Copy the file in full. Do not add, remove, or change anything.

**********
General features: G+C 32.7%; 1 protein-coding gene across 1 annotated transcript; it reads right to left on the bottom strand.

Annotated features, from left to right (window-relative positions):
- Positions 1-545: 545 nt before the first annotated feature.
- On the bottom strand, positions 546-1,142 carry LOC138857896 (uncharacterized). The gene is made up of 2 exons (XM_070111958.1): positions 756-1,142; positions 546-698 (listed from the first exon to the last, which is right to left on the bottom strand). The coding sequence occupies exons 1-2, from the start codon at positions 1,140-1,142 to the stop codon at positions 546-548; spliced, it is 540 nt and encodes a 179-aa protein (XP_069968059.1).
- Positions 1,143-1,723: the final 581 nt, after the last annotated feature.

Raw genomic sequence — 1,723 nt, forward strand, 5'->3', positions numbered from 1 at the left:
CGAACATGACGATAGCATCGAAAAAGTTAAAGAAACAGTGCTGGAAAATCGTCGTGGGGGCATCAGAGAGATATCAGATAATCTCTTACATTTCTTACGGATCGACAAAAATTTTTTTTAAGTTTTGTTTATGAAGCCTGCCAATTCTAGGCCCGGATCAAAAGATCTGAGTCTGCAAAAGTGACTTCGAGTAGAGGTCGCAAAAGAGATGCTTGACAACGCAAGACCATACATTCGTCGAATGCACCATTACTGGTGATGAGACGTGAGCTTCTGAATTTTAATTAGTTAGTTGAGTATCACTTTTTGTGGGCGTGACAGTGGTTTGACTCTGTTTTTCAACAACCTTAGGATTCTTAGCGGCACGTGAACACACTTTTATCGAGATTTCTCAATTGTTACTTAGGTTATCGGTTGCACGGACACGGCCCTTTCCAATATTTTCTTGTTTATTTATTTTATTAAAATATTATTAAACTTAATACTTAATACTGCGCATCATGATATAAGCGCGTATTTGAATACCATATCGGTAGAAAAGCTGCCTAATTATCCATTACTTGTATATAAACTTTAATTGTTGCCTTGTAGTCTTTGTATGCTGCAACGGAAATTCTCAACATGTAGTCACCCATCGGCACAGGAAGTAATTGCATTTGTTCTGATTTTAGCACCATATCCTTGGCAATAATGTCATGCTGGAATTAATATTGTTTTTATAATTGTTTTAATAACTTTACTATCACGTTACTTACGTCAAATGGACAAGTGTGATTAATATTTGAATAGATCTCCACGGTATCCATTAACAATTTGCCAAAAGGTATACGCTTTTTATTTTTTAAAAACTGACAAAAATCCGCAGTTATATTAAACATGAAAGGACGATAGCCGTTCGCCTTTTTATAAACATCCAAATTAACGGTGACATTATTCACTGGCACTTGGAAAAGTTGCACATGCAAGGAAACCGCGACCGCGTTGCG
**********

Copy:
General features: G+C 32.7%; 1 protein-coding gene across 1 annotated transcript; it reads right to left on the bottom strand.

Annotated features, from left to right (window-relative positions):
- Positions 1-545: 545 nt before the first annotated feature.
- On the bottom strand, positions 546-1,142 carry LOC138857896 (uncharacterized). The gene is made up of 2 exons (XM_070111958.1): positions 756-1,142; positions 546-698 (listed from the first exon to the last, which is right to left on the bottom strand). The coding sequence occupies exons 1-2, from the start codon at positions 1,140-1,142 to the stop codon at positions 546-548; spliced, it is 540 nt and encodes a 179-aa protein (XP_069968059.1).
- Positions 1,143-1,723: the final 581 nt, after the last annotated feature.

Raw genomic sequence — 1,723 nt, forward strand, 5'->3', positions numbered from 1 at the left:
CGAACATGACGATAGCATCGAAAAAGTTAAAGAAACAGTGCTGGAAAATCGTCGTGGGGGCATCAGAGAGATATCAGATAATCTCTTACATTTCTTACGGATCGACAAAAATTTTTTTTAAGTTTTGTTTATGAAGCCTGCCAATTCTAGGCCCGGATCAAAAGATCTGAGTCTGCAAAAGTGACTTCGAGTAGAGGTCGCAAAAGAGATGCTTGACAACGCAAGACCATACATTCGTCGAATGCACCATTACTGGTGATGAGACGTGAGCTTCTGAATTTTAATTAGTTAGTTGAGTATCACTTTTTGTGGGCGTGACAGTGGTTTGACTCTGTTTTTCAACAACCTTAGGATTCTTAGCGGCACGTGAACACACTTTTATCGAGATTTCTCAATTGTTACTTAGGTTATCGGTTGCACGGACACGGCCCTTTCCAATATTTTCTTGTTTATTTATTTTATTAAAATATTATTAAACTTAATACTTAATACTGCGCATCATGATATAAGCGCGTATTTGAATACCATATCGGTAGAAAAGCTGCCTAATTATCCATTACTTGTATATAAACTTTAATTGTTGCCTTGTAGTCTTTGTATGCTGCAACGGAAATTCTCAACATGTAGTCACCCATCGGCACAGGAAGTAATTGCATTTGTTCTGATTTTAGCACCATATCCTTGGCAATAATGTCATGCTGGAATTAATATTGTTTTTATAATTGTTTTAATAACTTTACTATCACGTTACTTACGTCAAATGGACAAGTGTGATTAATATTTGAATAGATCTCCACGGTATCCATTAACAATTTGCCAAAAGGTATACGCTTTTTATTTTTTAAAAACTGACAAAAATCCGCAGTTATATTAAACATGAAAGGACGATAGCCGTTCGCCTTTTTATAAACATCCAAATTAACGGTGACATTATTCACTGGCACTTGGAAAAGTTGCACATGCAAGGAAACCGCGACCGCGTTGCG